Prosecutors said the women were chained to a pole in the basement and a bedroom heater. One woman had a motorcycle helmet placed on her head while in the basement. Later, when she tried to escape, she had a vacuum cleaner cord wrapped around her neck.

FBI agent Andrew Burke said Castro would occasionally pay his victims after raping them. Then he would require them to pay him if they wanted something special from the store.

A letter written by Castro was found in the home days after his arrest and shown in court. It was titled “Confession and Details.” He also wrote “I am a sexual predator.”

Cuyahoga County prosecutor Tim McGinty said in a court filing that one of the women kept a diary.

“The entries speak of forced sexual conduct, of being locked in a dark room, of anticipating the next session of abuse, of the dreams of someday escaping and being reunited with family, of being chained to a wall, of being held like a prisoner of war … of being treated like an animal,” the filing said.

Knight, 32, was the first woman abducted after Castro lured her into his house with the promise of a puppy for her son. She said she cried every night and that her years in captivity “turned into eternity.”

“He tormented me constantly, especially on holidays,” Knight said. “Christmas was the most traumatic day because I didn’t get to spend it with my son.”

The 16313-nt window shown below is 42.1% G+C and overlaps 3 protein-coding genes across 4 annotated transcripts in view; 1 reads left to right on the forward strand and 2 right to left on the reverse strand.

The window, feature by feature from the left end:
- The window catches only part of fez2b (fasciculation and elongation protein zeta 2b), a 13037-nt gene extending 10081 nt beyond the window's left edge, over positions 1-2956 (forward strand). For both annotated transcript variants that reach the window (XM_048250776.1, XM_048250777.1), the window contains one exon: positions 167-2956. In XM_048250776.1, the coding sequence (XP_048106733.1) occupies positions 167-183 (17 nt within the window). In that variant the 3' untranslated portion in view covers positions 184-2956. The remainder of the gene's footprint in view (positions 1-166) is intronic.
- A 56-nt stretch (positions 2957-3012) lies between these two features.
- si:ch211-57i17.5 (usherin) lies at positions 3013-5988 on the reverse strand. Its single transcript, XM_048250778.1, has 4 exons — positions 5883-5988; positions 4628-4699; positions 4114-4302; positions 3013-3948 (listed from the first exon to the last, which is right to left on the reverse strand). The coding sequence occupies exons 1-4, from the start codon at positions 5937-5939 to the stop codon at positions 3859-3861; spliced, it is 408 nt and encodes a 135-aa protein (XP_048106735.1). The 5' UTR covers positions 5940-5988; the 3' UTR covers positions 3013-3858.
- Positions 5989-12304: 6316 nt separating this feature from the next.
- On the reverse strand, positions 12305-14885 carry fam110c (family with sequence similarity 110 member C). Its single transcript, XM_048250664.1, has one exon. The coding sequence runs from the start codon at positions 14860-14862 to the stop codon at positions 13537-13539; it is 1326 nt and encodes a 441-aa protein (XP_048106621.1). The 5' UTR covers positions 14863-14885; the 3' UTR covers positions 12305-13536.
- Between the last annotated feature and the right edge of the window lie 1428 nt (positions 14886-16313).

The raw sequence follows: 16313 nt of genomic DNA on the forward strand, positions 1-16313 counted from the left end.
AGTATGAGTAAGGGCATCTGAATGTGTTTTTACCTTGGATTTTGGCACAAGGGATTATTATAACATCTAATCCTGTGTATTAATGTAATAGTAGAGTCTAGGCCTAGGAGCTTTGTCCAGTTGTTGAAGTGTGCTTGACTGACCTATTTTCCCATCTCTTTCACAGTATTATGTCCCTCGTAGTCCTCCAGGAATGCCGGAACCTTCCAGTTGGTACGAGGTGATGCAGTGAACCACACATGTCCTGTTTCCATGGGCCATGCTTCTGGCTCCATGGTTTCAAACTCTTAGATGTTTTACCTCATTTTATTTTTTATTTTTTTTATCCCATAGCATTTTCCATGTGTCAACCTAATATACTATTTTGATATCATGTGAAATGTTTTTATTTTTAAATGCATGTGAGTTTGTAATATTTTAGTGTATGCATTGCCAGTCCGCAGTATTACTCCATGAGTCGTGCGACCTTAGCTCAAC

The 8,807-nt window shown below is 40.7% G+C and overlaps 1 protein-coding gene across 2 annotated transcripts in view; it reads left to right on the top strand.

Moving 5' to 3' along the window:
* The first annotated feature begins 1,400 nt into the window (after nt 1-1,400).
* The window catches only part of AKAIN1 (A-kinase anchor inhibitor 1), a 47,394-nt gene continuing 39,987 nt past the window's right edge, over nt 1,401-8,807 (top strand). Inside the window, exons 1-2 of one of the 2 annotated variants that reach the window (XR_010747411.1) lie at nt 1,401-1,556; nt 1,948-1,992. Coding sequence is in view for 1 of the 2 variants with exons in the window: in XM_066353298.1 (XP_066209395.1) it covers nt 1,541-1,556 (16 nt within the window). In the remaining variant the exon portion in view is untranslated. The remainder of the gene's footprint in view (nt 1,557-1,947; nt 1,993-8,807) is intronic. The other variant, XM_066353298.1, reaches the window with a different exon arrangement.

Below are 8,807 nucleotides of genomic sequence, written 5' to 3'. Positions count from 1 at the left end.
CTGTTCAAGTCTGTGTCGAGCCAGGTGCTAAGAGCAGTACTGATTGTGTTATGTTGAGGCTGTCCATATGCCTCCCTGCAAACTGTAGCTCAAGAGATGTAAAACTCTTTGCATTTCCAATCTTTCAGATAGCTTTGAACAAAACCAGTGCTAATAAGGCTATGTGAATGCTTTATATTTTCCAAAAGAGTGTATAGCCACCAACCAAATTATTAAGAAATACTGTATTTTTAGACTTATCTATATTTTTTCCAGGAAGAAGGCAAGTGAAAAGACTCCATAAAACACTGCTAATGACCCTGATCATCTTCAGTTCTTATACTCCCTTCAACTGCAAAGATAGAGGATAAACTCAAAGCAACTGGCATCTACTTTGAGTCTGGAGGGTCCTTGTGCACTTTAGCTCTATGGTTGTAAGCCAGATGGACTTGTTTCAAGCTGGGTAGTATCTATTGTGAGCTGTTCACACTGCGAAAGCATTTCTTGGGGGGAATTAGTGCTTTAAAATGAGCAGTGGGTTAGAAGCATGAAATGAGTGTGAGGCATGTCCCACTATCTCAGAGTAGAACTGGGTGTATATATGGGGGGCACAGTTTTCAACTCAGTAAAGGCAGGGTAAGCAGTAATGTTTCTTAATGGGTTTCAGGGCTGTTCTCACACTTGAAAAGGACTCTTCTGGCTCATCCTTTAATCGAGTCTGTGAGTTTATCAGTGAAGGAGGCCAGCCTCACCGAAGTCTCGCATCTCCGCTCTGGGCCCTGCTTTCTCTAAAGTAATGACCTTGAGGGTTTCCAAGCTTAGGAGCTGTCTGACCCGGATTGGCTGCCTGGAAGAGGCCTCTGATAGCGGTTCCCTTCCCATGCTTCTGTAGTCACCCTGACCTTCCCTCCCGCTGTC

She sat quietly as Castro claimed the women lived a happy life with him.

“We had a lot of harmony that went on in that home,” he said.

Castro called his daughter with Berry a “miracle child” and argued with the judge that he didn’t commit a violent crime.

He pointed out that the FBI was once close to him when agents talked with his daughter, who was walking home with DeJesus on the day she disappeared.

“The FBI let these girls down when they questioned my daughter,” he said. “They failed to question me.”

He also said he was never abusive until he met his former wife, who is now dead.

Once Castro finished, Judge Michael Russo thanked Knight for showing “remarkable restraint” during his statement. The judge then dismissed Castro’s claims that the women lived a happy life with him.

“I’m not sure there’s anyone in America that would agree with you,” he said.

None of Castro’s relatives were in the courtroom. Berry and DeJesus also stayed away. Instead, their family members read statements on their behalf.